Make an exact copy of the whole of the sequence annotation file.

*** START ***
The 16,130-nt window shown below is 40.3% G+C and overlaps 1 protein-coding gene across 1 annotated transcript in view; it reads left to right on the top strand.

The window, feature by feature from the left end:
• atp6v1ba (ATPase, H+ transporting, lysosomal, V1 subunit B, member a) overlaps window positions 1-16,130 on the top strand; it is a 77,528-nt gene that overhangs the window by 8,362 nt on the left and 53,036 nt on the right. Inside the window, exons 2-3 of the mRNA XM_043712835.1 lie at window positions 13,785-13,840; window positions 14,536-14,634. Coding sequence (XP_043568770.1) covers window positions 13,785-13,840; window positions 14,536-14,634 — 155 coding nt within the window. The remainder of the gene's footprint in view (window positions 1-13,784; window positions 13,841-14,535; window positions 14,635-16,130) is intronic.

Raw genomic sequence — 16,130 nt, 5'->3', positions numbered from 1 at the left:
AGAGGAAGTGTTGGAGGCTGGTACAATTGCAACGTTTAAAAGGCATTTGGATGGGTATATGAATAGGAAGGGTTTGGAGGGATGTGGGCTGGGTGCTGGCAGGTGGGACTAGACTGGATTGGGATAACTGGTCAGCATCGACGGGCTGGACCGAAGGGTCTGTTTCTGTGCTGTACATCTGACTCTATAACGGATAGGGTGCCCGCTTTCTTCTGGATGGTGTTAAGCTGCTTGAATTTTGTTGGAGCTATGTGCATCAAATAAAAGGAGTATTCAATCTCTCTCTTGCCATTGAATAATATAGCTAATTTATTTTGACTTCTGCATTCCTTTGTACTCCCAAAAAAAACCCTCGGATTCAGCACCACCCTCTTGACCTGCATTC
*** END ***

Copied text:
The 16,130-nt window shown below is 40.3% G+C and overlaps 1 protein-coding gene across 1 annotated transcript in view; it reads left to right on the top strand.

The window, feature by feature from the left end:
• atp6v1ba (ATPase, H+ transporting, lysosomal, V1 subunit B, member a) overlaps window positions 1-16,130 on the top strand; it is a 77,528-nt gene that overhangs the window by 8,362 nt on the left and 53,036 nt on the right. Inside the window, exons 2-3 of the mRNA XM_043712835.1 lie at window positions 13,785-13,840; window positions 14,536-14,634. Coding sequence (XP_043568770.1) covers window positions 13,785-13,840; window positions 14,536-14,634 — 155 coding nt within the window. The remainder of the gene's footprint in view (window positions 1-13,784; window positions 13,841-14,535; window positions 14,635-16,130) is intronic.

Raw genomic sequence — 16,130 nt, 5'->3', positions numbered from 1 at the left:
AGAGGAAGTGTTGGAGGCTGGTACAATTGCAACGTTTAAAAGGCATTTGGATGGGTATATGAATAGGAAGGGTTTGGAGGGATGTGGGCTGGGTGCTGGCAGGTGGGACTAGACTGGATTGGGATAACTGGTCAGCATCGACGGGCTGGACCGAAGGGTCTGTTTCTGTGCTGTACATCTGACTCTATAACGGATAGGGTGCCCGCTTTCTTCTGGATGGTGTTAAGCTGCTTGAATTTTGTTGGAGCTATGTGCATCAAATAAAAGGAGTATTCAATCTCTCTCTTGCCATTGAATAATATAGCTAATTTATTTTGACTTCTGCATTCCTTTGTACTCCCAAAAAAAACCCTCGGATTCAGCACCACCCTCTTGACCTGCATTC